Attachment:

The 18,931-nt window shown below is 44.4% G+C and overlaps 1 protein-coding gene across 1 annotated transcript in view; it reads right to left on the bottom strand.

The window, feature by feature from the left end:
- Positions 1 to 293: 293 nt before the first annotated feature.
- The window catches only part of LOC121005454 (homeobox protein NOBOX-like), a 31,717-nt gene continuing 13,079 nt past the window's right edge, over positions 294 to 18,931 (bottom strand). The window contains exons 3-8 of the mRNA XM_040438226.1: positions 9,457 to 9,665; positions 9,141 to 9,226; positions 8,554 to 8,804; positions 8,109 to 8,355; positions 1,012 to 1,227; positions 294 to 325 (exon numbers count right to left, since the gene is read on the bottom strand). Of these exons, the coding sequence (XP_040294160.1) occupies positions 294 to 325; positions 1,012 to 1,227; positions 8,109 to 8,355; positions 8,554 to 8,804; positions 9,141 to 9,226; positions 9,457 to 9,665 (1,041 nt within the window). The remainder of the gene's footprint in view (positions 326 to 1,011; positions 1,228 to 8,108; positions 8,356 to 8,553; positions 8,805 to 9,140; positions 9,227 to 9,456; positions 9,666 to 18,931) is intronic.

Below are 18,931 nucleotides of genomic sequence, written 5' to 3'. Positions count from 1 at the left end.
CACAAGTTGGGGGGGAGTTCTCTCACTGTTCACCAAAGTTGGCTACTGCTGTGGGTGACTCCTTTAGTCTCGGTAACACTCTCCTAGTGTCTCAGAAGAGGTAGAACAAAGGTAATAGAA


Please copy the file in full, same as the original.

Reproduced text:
The 18,931-nt window shown below is 44.4% G+C and overlaps 1 protein-coding gene across 1 annotated transcript in view; it reads right to left on the bottom strand.

The window, feature by feature from the left end:
- Positions 1 to 293: 293 nt before the first annotated feature.
- The window catches only part of LOC121005454 (homeobox protein NOBOX-like), a 31,717-nt gene continuing 13,079 nt past the window's right edge, over positions 294 to 18,931 (bottom strand). The window contains exons 3-8 of the mRNA XM_040438226.1: positions 9,457 to 9,665; positions 9,141 to 9,226; positions 8,554 to 8,804; positions 8,109 to 8,355; positions 1,012 to 1,227; positions 294 to 325 (exon numbers count right to left, since the gene is read on the bottom strand). Of these exons, the coding sequence (XP_040294160.1) occupies positions 294 to 325; positions 1,012 to 1,227; positions 8,109 to 8,355; positions 8,554 to 8,804; positions 9,141 to 9,226; positions 9,457 to 9,665 (1,041 nt within the window). The remainder of the gene's footprint in view (positions 326 to 1,011; positions 1,228 to 8,108; positions 8,356 to 8,553; positions 8,805 to 9,140; positions 9,227 to 9,456; positions 9,666 to 18,931) is intronic.

Below are 18,931 nucleotides of genomic sequence, written 5' to 3'. Positions count from 1 at the left end.
CACAAGTTGGGGGGGAGTTCTCTCACTGTTCACCAAAGTTGGCTACTGCTGTGGGTGACTCCTTTAGTCTCGGTAACACTCTCCTAGTGTCTCAGAAGAGGTAGAACAAAGGTAATAGAA